Career Resources for Undocumented Students
Undocumented students face a special set of challenges in their career journeys. Northwestern Career Advancement is committed to ensuring student success, regardless of citizenship or immigration status. Career Advancement staff are here to help undocumented and DACA students navigate the career planning process.
How to Get Experience
The best way to prepare for life after graduation is to find experiences that will allow you to develop skills you can apply in the workplace. Whether it is a paid or unpaid position, it is important to choose experiences that help you explore your interests and fit with your career goals.
Skill-building experiences may include, but are not limited to, the following activities:
- Shadow alumni in various industries through the NEXT Externship Job Shadowing Program
- Find an alumni career mentor through the Northwestern Network Mentor Program
- NCA’s Summer Internship Grant Program provides grants for an unpaid summer internships
- Learn about fellowship opportunities at Northwestern Office of Fellowships
- Work with the Northwestern Office of Undergraduate Research to find research opportunities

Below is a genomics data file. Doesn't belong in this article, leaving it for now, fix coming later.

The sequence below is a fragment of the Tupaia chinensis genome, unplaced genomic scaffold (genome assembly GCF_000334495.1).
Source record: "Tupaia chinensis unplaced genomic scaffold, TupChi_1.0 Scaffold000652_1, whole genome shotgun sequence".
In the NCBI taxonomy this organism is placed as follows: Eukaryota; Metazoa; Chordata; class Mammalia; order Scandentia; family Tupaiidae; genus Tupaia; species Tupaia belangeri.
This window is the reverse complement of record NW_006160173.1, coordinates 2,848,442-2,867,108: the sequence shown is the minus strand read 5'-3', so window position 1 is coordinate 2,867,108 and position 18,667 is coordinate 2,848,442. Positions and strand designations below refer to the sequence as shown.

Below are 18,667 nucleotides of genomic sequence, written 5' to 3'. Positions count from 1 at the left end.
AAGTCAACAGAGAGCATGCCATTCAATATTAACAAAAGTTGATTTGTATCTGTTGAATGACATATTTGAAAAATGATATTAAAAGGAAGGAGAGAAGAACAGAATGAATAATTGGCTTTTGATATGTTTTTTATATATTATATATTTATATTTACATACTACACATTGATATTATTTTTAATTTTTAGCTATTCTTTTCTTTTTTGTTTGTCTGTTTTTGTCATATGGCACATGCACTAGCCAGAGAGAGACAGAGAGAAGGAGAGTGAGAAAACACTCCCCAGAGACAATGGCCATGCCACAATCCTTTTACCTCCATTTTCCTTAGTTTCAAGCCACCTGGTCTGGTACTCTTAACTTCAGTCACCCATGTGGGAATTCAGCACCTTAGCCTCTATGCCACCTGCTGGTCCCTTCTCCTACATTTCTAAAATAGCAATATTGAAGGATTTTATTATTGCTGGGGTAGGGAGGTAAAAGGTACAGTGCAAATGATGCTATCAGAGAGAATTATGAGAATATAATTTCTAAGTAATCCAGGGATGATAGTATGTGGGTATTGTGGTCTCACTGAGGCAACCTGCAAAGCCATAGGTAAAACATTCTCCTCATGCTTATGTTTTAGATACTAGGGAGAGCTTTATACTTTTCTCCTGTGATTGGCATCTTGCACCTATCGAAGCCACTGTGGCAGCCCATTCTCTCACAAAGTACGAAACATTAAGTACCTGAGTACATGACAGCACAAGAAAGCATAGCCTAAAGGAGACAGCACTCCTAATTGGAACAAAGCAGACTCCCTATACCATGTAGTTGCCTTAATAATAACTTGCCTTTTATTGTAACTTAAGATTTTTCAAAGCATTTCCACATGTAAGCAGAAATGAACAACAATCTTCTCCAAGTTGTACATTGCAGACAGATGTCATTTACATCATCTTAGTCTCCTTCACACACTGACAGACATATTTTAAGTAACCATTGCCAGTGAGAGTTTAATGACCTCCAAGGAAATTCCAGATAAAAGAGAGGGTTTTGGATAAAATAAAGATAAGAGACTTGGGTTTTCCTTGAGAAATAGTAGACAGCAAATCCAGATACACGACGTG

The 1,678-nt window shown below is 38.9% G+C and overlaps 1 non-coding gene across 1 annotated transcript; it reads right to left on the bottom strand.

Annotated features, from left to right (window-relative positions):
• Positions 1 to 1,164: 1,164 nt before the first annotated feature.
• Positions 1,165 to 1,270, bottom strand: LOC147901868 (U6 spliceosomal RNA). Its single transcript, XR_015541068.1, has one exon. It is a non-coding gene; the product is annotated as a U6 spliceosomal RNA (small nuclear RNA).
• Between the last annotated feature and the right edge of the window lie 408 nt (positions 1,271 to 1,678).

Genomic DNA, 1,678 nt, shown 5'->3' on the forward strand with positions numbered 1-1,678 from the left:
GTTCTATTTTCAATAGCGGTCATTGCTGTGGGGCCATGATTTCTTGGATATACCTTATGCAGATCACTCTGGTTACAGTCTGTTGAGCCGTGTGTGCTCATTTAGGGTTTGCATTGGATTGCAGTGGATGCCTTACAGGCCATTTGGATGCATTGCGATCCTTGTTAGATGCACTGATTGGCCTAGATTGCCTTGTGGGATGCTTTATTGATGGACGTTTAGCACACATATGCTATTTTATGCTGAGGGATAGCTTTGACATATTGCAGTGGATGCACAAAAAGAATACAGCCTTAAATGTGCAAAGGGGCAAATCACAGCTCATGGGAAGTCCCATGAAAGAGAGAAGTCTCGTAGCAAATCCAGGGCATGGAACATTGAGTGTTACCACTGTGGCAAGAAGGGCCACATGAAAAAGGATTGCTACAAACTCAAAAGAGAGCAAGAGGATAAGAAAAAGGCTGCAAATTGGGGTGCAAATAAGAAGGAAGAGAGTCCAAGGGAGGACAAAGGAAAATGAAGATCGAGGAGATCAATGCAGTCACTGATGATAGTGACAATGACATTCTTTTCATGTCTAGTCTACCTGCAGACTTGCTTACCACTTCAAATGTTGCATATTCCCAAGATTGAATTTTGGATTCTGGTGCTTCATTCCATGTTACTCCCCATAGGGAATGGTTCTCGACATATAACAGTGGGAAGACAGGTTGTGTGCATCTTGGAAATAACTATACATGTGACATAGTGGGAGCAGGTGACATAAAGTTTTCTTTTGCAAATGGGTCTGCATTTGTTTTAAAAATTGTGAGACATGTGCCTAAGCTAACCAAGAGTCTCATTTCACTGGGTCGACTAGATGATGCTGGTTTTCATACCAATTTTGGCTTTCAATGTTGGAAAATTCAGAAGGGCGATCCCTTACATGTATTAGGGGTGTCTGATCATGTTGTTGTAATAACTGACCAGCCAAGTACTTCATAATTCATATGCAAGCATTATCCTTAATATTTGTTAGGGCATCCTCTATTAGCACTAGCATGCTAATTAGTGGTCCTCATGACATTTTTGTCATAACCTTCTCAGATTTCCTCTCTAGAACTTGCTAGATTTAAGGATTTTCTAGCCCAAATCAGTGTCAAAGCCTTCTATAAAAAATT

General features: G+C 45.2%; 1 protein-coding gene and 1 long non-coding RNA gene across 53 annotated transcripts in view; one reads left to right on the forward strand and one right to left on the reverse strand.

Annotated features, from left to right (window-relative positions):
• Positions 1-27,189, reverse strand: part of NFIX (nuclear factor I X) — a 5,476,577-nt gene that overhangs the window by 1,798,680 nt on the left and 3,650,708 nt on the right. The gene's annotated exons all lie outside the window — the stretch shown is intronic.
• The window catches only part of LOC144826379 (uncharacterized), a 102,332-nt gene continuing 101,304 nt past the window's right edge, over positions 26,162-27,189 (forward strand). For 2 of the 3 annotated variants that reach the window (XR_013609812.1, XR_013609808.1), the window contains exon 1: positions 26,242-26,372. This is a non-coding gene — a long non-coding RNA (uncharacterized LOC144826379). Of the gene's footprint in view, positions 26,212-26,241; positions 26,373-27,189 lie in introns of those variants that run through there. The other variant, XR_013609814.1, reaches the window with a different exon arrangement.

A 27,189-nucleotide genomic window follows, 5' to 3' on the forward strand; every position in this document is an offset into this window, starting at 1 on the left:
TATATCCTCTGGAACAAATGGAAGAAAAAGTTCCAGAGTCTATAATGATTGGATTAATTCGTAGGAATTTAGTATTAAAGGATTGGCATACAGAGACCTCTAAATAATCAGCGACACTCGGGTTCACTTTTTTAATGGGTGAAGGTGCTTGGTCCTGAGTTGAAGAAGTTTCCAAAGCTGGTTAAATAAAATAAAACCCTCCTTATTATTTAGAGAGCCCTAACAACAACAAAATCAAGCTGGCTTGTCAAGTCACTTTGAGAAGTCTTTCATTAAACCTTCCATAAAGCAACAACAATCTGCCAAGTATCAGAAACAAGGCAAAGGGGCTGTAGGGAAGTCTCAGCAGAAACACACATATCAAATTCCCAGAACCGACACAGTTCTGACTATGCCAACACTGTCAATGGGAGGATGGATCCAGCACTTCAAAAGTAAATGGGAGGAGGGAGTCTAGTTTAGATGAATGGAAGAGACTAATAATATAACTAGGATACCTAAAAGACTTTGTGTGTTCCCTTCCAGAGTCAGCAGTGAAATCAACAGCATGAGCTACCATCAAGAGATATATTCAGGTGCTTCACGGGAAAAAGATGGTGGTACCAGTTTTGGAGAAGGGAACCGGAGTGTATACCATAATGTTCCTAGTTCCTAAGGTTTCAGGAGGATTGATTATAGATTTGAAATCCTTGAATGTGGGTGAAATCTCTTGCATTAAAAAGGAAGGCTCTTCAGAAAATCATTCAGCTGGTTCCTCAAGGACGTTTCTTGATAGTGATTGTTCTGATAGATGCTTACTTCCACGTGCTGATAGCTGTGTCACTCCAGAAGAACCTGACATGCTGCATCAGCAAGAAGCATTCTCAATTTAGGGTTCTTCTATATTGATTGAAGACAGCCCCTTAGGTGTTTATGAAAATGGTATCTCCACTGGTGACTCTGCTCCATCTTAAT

- Find places to volunteer or participate in community organizing, Idealist is a good place to start
- Engage academic projects through your coursework
- Seek part-time positions such a tutoring and non-work study campus jobs
- Participate in Student Groups at Northwestern
Applying for an Internship or Job
Most job applications will ask, “Are you legally authorized to work in the United States?”
If you have DACA, you are able to answer “yes” and continue through the hiring process without disclosing additional information about your background.
- Once hired, employers should not ask you about how you received your work permit. For more information about this process, visit the National Immigration Law Center’s website.
- If you did not apply for a social security number through DACA, read more about obtaining an Individual Taxpayer Identification Number (ITIN)